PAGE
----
Do you know the feeling of recognizing a photographer for one aspect of his work, and then discovering something new about him? A real delight! This is exactly how I felt when I asked Greg Finck to participate in Window or Aisle.
With the perfect back drop of a Parisian street or a French country side, his images of Wedding photography look like a scene from a French movie, seriously! I love the romantic feel in his pictures and I keep telling Greg that if I ever get engaged or married in Paris, he will be the one to capture it with his camera.
I was lucky to meet Greg in person. In one of my previous visits to Paris we met for a drink one afternoon in one of my favorite areas of Paris; down the hill of the Pantheon, overlooking Jardin du Luxembourg. Greg knows all the right locations in Paris and he can tell you when is the perfect time of the day to go there and take pictures. I followed some of his tips and found some new locations in the city of light.
For my column Window or Aisle? I asked Greg to share some of his recent travel shots. He just got back from Bali and captured it so well, that one can tell how much thought and passion Greg puts into his photography, whether it is a Wedding session or a Travel one. Looking at his blog is a real inspiration.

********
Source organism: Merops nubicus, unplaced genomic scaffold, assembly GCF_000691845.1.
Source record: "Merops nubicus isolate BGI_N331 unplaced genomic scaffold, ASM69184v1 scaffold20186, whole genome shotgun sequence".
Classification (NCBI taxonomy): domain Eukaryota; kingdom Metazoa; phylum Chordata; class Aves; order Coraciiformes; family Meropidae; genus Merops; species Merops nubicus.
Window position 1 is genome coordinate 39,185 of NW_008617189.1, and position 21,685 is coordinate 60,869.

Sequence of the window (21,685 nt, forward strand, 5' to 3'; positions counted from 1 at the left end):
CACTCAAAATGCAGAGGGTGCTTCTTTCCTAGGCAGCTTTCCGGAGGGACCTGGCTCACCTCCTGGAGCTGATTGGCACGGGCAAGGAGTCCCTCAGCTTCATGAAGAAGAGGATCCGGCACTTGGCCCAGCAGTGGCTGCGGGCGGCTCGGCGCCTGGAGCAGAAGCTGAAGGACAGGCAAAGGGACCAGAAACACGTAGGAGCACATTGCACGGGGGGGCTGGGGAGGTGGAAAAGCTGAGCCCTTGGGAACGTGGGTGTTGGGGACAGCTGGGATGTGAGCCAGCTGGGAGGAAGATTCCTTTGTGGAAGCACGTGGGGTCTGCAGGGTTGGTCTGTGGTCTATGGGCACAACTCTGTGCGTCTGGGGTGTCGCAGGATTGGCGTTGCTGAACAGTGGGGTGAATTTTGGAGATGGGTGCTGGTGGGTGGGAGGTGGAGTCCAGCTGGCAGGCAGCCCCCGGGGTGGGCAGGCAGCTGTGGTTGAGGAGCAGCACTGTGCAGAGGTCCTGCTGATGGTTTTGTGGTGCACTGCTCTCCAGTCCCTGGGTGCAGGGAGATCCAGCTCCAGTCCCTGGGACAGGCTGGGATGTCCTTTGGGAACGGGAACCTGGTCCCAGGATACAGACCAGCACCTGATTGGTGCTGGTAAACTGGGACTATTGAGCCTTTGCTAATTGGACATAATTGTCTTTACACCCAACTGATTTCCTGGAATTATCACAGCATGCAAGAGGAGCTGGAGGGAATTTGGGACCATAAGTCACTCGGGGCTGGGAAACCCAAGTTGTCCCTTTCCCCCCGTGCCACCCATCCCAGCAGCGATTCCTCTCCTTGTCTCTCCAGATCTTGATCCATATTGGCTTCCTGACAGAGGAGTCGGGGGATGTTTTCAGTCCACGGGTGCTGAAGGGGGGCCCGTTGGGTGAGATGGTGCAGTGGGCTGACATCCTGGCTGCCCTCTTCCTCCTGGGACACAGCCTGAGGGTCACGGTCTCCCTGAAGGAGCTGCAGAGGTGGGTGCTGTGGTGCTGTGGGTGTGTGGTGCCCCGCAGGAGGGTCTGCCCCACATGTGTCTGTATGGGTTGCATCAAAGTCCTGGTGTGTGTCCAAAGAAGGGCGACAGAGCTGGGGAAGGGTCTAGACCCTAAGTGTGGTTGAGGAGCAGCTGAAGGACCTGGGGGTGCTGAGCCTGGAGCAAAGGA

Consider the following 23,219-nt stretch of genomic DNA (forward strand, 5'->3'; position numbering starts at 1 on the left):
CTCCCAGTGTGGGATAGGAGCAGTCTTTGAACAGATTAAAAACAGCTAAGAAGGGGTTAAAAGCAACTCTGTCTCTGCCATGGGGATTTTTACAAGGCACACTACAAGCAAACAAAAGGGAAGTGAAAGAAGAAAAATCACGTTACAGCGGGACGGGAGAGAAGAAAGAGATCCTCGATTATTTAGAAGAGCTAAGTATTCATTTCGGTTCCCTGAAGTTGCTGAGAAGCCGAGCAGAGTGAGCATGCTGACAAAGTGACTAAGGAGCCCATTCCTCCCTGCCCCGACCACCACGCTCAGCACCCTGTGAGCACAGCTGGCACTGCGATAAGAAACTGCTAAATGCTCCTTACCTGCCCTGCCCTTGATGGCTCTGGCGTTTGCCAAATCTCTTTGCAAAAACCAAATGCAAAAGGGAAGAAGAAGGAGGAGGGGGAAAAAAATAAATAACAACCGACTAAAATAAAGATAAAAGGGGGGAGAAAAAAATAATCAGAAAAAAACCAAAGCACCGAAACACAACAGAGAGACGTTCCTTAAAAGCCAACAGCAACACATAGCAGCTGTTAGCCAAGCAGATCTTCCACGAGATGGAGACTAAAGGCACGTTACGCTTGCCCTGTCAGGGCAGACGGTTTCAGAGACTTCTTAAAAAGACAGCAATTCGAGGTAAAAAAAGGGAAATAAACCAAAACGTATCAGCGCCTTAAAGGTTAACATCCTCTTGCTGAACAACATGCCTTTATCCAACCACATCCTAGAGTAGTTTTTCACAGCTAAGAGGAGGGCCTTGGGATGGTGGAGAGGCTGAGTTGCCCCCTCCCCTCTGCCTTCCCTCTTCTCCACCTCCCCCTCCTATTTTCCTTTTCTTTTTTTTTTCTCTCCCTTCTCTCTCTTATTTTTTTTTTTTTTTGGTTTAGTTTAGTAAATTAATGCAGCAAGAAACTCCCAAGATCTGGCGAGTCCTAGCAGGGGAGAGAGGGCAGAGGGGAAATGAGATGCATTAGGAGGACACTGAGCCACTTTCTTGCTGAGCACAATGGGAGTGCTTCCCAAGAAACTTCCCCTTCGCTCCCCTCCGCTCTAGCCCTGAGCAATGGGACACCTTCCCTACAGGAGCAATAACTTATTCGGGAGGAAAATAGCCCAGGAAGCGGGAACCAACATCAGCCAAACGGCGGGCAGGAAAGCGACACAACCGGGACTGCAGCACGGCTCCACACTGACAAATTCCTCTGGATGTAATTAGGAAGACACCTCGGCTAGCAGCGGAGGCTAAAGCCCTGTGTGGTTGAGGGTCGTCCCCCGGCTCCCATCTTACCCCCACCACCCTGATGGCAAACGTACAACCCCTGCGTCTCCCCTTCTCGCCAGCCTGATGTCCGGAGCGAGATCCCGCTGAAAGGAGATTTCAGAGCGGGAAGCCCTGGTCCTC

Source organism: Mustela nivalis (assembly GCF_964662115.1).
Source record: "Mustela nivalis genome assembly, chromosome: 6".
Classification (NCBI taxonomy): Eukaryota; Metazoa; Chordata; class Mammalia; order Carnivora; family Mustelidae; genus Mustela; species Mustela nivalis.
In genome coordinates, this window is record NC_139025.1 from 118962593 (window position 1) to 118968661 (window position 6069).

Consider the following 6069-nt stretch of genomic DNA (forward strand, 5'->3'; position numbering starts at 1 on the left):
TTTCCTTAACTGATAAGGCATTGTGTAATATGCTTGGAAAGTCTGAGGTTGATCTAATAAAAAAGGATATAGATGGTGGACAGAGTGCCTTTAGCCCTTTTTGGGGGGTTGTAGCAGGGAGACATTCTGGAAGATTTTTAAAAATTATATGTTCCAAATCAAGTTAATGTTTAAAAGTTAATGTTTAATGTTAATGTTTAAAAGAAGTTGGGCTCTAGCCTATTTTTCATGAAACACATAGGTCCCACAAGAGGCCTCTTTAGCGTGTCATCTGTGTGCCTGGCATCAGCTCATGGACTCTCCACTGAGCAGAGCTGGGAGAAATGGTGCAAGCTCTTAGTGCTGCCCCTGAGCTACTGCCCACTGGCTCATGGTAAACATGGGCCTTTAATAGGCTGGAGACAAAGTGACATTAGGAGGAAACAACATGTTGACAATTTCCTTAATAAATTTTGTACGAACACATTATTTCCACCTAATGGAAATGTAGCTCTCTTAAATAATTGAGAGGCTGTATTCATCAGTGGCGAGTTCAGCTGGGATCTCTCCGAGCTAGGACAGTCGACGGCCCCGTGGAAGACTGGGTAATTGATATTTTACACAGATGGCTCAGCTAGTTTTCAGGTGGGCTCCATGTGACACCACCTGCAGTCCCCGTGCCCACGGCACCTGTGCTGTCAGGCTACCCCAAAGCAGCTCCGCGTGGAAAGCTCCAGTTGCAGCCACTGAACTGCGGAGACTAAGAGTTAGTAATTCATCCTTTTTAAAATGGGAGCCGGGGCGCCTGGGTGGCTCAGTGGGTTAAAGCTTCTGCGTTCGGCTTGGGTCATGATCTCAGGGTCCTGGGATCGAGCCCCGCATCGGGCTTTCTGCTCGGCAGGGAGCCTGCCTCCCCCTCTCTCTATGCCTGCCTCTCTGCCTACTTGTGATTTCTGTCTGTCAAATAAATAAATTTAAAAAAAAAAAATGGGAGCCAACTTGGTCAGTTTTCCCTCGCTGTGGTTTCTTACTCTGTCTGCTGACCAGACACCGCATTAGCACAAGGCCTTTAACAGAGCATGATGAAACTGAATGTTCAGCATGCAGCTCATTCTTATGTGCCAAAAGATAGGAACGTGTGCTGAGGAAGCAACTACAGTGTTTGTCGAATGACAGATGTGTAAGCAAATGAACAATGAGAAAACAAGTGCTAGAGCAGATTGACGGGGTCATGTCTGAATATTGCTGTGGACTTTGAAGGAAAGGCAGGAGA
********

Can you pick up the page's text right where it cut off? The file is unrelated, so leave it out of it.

You don’t want to miss it.
Where are you from? I’m a French wedding photographer living in Paris, France. I’ve always loved wedding photography as it gives me the opportunity to live a unique moment in the life of two persons and to capture emotions I’m really sensitive to. A real blessing when you live in the world’s most romantic city!
Where did you study photography? Actually I didn’t study photography at school as it has been a passion since childhood and I kind of learned on the job. I always try to improve myself by reading books, following photographers who inspire me, or wandering in Paris streets to still more apprehend light, but I don’t have any academic degrees. Even though photographers need to master some basics, wedding photography needs to come from the heart first and to me, that cannot be taught at school!